Dec 2, 2009

REVIEW: no-one told me how good The Road was

Look, I get it. I do. I understand that The Road is a tough sell. It's set in a post-apocalyptic world where it rains all the time and humans have been reduced to cadaverous scavengers. There's cannibalism. There are symbolic cameos from blind men. It sometimes veers dangerously close to allegory and is hard to describe without using the word "fable." Its color palette veers between grey brown, brown-grey, grey and brown. In short, it sounds as much fun was a wet camping trip. But could at least one of the critics who reviewed it have pointed out the not inconsequential fact that it is also one of the most moving films of the year? In terms of actual tears shed, it's the winner. I blame Viggo Mortenson. Yes the script is beautifully spare, the world hauntingly imagined and the camerawork stark and lovely, but really it's all down to Mortenson and the look in his eyes when he looks his son in the eye and tells him everything is okay: there's not a moment in this film when you don't believe he would do anything for that boy, including put a bullet in his head to save him from some of the fates on offer. Remember at the end of Eastern Promises when Mortenson pleads with the hoodlum to hand over the baby? The imploring look in his eye, the suppleness of his gestures, all the hardness in his body evaporating until he seems to be communicating solely through his outstretched hands. His entire performance in The Road is like that — it's the kind of acting that halts horses.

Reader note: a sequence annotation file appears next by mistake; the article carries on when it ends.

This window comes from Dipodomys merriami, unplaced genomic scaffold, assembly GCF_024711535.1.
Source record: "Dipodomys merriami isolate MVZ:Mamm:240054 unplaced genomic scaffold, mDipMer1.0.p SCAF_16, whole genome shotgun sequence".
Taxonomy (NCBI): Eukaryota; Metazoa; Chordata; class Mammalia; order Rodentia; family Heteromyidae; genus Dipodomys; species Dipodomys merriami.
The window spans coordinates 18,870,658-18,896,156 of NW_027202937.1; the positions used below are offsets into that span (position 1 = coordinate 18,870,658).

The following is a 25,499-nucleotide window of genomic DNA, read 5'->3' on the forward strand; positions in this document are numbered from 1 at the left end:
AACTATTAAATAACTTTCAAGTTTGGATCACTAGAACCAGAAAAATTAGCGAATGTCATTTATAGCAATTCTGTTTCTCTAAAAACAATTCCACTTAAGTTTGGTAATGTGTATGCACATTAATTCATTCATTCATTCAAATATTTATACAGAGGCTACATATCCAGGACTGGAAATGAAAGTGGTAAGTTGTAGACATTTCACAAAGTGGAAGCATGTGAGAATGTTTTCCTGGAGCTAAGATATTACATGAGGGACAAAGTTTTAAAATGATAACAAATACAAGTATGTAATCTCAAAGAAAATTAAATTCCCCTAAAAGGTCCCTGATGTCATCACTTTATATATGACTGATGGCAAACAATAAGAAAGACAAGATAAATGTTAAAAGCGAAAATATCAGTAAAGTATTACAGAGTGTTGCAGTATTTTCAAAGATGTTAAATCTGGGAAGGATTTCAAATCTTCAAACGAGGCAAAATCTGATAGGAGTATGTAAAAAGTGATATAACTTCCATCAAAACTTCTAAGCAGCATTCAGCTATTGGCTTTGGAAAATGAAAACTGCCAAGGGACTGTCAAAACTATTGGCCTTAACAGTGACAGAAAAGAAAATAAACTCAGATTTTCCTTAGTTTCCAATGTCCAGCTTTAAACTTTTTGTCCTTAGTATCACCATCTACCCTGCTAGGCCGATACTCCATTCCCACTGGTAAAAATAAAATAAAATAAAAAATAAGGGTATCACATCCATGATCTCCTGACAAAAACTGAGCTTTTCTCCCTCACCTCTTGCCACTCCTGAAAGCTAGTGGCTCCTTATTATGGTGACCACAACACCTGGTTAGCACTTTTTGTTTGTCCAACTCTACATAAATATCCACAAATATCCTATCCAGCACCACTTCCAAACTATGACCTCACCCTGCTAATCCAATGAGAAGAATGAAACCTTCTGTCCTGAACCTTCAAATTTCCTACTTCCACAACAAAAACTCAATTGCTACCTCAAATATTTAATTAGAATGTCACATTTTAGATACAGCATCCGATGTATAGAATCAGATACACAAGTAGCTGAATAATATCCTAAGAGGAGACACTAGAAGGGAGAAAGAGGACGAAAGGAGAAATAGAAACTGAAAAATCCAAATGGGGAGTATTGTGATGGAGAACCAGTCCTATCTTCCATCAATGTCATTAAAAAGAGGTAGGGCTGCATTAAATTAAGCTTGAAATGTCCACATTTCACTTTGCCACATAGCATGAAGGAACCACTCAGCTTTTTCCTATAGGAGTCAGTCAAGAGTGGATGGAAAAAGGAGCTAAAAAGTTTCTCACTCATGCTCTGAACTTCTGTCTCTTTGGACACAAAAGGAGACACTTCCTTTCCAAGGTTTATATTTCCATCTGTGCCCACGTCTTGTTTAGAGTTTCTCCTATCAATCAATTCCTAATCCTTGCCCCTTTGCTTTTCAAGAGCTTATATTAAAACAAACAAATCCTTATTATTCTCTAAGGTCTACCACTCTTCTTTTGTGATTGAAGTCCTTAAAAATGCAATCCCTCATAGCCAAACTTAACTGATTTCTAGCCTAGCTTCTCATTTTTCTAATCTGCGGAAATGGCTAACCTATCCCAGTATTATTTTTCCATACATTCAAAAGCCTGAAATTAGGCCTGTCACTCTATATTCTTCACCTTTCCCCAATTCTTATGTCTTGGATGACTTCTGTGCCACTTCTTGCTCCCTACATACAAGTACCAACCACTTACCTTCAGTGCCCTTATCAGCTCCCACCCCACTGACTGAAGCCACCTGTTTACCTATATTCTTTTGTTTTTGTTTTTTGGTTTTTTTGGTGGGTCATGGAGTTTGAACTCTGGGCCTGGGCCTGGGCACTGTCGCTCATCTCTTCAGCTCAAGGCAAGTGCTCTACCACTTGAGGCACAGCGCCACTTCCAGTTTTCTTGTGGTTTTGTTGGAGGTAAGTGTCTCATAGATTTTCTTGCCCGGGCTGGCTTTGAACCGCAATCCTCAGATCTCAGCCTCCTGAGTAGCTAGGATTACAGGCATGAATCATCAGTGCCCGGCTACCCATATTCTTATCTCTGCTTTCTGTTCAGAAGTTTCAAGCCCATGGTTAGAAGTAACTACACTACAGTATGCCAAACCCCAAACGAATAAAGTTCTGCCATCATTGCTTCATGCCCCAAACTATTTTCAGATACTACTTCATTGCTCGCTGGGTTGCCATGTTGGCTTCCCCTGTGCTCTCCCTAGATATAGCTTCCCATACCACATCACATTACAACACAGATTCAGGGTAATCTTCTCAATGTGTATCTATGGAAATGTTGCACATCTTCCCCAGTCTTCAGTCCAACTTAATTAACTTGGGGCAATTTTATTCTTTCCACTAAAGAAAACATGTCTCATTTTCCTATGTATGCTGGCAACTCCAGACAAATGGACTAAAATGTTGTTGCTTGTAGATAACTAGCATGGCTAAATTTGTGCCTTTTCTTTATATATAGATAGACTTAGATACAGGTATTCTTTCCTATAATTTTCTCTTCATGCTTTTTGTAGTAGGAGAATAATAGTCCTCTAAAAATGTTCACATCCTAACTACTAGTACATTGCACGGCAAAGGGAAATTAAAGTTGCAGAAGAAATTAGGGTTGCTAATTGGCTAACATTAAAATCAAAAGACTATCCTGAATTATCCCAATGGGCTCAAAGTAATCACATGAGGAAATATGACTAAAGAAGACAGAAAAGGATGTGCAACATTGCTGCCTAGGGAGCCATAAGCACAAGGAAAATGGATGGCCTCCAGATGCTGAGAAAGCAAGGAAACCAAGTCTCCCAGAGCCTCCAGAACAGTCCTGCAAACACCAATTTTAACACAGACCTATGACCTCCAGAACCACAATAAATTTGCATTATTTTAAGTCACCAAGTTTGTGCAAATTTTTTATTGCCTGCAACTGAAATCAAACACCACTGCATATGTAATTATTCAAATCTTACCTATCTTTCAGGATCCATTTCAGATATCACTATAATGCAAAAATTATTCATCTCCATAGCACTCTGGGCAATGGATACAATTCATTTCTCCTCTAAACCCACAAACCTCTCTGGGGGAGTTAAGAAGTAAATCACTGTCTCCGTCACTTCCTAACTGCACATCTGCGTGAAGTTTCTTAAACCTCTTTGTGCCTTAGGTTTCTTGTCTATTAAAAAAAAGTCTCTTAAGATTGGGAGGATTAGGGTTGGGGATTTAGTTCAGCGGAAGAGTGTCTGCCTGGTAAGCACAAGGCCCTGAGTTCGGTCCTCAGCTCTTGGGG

1 comment:

  1. One of the main themes of this movie is suicide. At least the main character decided to keep on going. But why, and for what? I recommend not wasting your money on this one.